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Nigel Latta Blows Stuff Up Episode 5: Fire

Nigel wants to find out what really happens in a house fire – by setting a house on fire. The science of fires is well known. What surprises Nigel is the speed at which a wooden structure is transformed into a blazing inferno.

The big thing that the science of fire teaches us is that the fire will always win. So get out.

Nigel Latta

Nigel Latta Blows Stuff Up
Watch Series 1/Episode 5: Fire
www.tvnz.co.nz/content/tvnz/ondemand/shows/n/nigel-latta-blows-stuff-up/s1/e5.html external link

Science ideas and concepts in Episode 5: Fire

In between the drama and humour, Nigel introduces a number of important science concepts. This episode explores:

Resources on the Science Learning Hub provide an in-depth – and safer – means to further explore these concepts. Check out the ideas and activities below or access the detailed unit plan on fire. It is a Word document – usable as it is or easily modified to suit student learning needs.

Fire requires fuel, oxygen and heat

Nigel explains that our homes are like giant petrol bombs. The synthetic materials in lounge furniture, curtains and carpets provide a fuel source similar to 35 litres of petrol. Oxygen is in the air. Once heat is added, our homes can burn very quickly.

Combustion is a chemical reaction that requires fuel, oxygen and heat. Fire is the visible effect of combustion. Our homes provide plenty of fuel and oxygen. Add heat in the form of a burning cigarette or cooking pot, and fire is the result.

Learn more about fire

The following articles provide information about the science of fire (combustion), how it behaves and how we can reduce its destructiveness.

What is fire?

Fire behaviour

Slowing the burning

Detecting fire

Activity idea

These activities explore combustion and the fire triangle. They are suitable for mid primary level and above. The teacher resource details common misunderstandings students may have about fire.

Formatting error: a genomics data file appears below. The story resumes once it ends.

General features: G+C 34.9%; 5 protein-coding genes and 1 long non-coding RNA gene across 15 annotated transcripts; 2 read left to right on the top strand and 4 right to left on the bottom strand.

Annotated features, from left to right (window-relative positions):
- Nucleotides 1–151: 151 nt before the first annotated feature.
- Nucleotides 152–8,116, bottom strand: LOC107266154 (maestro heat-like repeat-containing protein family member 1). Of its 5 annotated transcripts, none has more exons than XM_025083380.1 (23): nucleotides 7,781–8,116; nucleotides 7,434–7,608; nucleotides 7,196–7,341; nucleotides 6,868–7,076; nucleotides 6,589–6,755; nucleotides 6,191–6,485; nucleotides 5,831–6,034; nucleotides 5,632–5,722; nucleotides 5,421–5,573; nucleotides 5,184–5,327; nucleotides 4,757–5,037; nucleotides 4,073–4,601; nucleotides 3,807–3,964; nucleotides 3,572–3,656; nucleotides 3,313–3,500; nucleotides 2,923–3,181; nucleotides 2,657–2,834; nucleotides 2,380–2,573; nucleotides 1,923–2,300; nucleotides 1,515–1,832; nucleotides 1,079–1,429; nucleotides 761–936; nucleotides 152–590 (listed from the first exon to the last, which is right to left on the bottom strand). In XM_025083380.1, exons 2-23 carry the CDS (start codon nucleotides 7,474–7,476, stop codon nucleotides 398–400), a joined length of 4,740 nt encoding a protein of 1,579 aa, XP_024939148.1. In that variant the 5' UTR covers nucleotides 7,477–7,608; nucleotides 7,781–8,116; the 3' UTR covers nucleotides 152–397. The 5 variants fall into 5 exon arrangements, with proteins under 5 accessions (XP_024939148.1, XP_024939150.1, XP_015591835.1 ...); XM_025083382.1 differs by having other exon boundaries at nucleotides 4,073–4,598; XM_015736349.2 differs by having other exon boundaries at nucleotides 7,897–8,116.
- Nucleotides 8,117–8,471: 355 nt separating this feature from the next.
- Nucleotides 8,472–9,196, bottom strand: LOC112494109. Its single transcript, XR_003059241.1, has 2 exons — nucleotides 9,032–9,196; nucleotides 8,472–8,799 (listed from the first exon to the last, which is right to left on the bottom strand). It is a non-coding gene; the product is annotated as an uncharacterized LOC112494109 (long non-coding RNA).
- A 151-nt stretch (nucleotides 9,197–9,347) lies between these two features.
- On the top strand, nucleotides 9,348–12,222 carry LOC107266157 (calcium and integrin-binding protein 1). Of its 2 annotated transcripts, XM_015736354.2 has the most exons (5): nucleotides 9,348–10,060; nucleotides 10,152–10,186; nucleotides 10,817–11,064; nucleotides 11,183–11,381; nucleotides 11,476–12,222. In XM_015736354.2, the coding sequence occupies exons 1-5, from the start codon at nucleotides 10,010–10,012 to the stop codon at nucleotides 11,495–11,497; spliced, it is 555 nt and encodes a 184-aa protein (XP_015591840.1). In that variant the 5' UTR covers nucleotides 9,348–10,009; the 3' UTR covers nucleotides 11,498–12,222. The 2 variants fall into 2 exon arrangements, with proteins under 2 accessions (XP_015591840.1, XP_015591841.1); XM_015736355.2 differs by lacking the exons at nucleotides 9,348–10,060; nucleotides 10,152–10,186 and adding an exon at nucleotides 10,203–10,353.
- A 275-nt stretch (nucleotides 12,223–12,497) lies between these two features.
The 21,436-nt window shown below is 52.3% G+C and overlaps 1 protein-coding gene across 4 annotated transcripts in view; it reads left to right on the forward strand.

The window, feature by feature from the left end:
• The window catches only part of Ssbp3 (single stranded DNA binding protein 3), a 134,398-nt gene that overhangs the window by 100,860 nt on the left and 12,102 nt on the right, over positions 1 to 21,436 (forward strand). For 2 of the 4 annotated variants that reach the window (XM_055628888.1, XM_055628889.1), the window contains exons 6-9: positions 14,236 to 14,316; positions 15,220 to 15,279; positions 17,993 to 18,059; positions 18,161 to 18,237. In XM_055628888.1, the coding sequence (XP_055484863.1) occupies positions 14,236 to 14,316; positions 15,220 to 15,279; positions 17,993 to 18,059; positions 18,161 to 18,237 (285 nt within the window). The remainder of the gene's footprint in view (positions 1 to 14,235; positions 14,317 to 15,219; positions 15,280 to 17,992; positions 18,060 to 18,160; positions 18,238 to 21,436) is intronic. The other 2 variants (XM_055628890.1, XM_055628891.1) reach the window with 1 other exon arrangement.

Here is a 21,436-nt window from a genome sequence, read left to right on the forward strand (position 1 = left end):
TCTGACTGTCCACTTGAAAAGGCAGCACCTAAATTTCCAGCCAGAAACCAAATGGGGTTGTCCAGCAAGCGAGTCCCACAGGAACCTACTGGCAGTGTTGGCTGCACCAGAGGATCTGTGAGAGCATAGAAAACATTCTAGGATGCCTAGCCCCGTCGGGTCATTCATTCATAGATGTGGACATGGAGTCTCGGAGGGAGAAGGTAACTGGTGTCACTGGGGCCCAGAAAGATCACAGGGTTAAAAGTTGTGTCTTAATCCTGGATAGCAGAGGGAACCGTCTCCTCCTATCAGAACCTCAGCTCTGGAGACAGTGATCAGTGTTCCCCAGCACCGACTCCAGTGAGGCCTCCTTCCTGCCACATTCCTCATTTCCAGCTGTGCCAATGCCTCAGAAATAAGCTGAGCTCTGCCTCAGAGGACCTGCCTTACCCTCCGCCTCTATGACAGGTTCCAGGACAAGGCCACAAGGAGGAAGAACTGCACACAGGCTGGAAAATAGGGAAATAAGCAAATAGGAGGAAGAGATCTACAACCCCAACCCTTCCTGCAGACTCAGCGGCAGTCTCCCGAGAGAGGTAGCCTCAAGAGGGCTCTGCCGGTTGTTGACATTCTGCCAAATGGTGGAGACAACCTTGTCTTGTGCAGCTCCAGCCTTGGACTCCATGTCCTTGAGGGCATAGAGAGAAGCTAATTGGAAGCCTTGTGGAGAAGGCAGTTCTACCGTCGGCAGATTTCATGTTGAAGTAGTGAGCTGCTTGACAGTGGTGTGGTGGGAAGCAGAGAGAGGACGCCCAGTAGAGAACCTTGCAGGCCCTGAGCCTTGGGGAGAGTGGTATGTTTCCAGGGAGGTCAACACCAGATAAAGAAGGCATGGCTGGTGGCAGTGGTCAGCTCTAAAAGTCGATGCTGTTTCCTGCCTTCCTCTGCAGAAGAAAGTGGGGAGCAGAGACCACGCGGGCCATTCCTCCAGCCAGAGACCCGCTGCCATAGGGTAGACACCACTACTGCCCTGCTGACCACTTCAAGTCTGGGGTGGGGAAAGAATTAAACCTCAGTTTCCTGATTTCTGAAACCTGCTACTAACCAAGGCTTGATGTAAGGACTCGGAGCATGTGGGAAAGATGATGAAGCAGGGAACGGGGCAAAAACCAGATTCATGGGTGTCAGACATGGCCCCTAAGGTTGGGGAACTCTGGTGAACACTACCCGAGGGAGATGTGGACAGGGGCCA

Exploding flour 
Putting out the fire
Teacher resource: Alternative conceptions about fire

Smoke

Nigel comments on the thickness and darkness of smoke and how quickly it builds up. His advice is, “Get down, keep low and get out.”

Smoke occurs when there is incomplete combustion. Nearly 75% of home fire victims die from smoke inhalation rather than the fire. Smoke’s dangers come from toxicity, obscured visibility and the risk of flashovers.

Learn more about smoke

Read about the chemistry of smoke, its dangers and why some fires give off copious amounts of smoke whereas other fires have no smoke at all.

What is smoke?

Activity idea

These activities provide an opportunity to observe smoke and to plan how to escape from it. They are suitable for mid primary level and above.
Light a candle  
Fire safety

This activity uses images and information to investigate smoke as a source of air pollution. It is suitable for upper primary level and above.
Sources and effects of air pollution

Heat energy and moving particles

Nature of Science

Scientific investigations usually involve some form of measurement. Nigel uses the quirky, yet effective, flamingomometer heat detection array to measure the radiant heat coming from the burning house.

Nigel tells us, “All matter has heat because matter is made of molecules and heat is made when molecules move.”

Heat energy is the result of particle movement, and heat energy is transferred from one object to another. All heat energy is transferred by convection, conduction and radiation. Nigel shows us the effect of radiant heat with his melting ‘flamingomometer heat detection array’.

Heat energy

Find out what billions of colliding particles have to do with fires, the three ways a log fire can heat up the room and why plastic flamingos should not sit close to a fire.

Heat energy

Activity idea

These activities explore the particle nature of fire, heat transfer and convection. They are suitable for mid primary level and above.
Drama in the microworld  
The flying tea bag

Useful links

Visit the New Zealand Fire Service website to access Get Firewise resources and to play the Get Out, Stay Out fire escape game.
www.fire.org.nz external link

Use literacy resources from the School Journal to learn more about fire safety.
Fire fighter! Part 4 Number 2 1992
Fire callout Part 2 Number 4 1996
111 – emergency! Part 3 Number 2 1992

Learn more about School Journal.
http://literacyonline.tki.org.nz/Literacy-Online/Teacher-needs/Instructional-Series/School-Journal  external link

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